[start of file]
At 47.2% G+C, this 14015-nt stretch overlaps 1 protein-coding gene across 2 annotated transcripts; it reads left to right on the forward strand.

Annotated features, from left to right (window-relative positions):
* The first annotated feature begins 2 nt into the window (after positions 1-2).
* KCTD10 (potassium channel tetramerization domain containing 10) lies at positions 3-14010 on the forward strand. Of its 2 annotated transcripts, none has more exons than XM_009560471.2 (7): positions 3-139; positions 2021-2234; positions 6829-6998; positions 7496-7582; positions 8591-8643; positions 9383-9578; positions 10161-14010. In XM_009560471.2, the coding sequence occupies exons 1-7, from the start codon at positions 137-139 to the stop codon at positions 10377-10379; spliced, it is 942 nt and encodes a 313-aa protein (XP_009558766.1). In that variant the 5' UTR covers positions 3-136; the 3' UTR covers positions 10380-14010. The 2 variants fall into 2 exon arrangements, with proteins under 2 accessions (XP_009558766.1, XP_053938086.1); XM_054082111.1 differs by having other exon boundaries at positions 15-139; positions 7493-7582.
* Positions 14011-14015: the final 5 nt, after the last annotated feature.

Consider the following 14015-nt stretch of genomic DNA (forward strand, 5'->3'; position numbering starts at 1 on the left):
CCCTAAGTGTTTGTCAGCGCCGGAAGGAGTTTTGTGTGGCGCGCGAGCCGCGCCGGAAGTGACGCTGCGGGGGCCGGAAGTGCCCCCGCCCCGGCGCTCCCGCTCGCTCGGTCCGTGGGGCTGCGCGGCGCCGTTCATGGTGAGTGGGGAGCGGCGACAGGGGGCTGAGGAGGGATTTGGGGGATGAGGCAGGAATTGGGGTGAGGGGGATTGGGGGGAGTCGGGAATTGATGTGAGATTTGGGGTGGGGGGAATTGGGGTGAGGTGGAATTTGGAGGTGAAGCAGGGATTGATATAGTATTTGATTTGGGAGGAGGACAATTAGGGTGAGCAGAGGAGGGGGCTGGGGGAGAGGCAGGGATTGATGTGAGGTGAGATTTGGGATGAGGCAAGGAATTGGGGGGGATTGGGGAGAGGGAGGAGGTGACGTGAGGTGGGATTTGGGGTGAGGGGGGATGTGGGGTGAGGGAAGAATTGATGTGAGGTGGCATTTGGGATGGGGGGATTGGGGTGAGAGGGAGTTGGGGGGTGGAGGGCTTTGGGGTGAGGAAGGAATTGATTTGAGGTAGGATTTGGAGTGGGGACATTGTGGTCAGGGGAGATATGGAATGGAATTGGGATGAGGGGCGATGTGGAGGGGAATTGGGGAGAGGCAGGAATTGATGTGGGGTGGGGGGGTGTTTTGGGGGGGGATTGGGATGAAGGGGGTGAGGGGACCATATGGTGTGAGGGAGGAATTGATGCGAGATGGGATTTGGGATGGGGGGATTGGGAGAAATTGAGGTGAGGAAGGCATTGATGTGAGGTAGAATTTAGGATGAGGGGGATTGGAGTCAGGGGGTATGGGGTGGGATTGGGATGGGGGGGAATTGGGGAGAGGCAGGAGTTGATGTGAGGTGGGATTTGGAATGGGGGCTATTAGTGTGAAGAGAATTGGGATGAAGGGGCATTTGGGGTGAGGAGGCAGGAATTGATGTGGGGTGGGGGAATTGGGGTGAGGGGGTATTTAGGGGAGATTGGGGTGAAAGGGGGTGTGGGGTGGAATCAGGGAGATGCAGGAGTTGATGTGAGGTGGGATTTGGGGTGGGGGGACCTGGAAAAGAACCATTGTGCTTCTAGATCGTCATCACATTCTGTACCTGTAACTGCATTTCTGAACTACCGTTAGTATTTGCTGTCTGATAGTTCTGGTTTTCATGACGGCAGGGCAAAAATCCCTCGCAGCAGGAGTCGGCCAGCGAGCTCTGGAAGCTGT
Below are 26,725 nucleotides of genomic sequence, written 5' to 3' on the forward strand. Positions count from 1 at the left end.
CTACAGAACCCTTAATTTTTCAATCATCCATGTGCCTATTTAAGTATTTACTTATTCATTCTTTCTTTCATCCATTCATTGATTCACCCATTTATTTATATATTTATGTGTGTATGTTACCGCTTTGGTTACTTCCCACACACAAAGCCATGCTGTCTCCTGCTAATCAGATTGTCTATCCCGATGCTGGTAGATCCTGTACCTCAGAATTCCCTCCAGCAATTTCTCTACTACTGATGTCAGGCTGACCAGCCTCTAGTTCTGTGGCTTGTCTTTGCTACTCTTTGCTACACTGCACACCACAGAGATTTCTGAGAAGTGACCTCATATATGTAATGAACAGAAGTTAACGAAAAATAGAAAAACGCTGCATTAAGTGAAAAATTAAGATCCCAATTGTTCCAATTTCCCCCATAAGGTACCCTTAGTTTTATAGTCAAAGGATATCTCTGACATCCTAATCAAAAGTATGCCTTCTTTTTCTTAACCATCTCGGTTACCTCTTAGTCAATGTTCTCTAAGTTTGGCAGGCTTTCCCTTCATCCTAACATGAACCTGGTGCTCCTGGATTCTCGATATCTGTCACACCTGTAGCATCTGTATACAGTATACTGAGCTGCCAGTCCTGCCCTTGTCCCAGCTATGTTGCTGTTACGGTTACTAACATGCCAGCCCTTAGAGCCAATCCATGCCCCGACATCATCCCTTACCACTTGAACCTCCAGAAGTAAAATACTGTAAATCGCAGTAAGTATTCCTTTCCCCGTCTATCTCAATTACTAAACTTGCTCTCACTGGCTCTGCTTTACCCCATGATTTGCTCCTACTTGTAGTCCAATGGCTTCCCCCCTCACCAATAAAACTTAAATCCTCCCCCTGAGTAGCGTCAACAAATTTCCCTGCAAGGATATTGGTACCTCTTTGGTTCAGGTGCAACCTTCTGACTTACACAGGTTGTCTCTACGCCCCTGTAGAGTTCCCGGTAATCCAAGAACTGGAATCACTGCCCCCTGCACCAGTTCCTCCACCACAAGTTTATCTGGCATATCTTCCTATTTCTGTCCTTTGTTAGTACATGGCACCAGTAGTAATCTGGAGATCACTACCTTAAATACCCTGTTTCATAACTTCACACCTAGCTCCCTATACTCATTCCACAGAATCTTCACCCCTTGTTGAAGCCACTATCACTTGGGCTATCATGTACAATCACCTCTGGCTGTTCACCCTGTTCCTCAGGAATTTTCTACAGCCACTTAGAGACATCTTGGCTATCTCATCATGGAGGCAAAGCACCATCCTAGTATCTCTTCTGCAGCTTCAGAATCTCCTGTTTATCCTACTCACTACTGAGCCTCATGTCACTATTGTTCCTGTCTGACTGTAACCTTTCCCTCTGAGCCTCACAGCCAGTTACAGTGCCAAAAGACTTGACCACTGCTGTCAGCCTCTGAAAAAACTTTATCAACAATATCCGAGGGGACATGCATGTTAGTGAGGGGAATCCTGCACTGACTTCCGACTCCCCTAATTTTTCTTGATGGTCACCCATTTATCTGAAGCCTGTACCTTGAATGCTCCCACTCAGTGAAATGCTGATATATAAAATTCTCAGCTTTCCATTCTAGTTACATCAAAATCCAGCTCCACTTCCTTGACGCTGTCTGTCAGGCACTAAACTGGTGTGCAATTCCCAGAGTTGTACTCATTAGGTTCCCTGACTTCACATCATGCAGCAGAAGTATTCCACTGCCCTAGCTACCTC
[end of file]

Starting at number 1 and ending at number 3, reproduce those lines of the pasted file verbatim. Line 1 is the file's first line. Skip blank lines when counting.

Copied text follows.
At 47.2% G+C, this 14015-nt stretch overlaps 1 protein-coding gene across 2 annotated transcripts; it reads left to right on the forward strand.

Annotated features, from left to right (window-relative positions):
* The first annotated feature begins 2 nt into the window (after positions 1-2).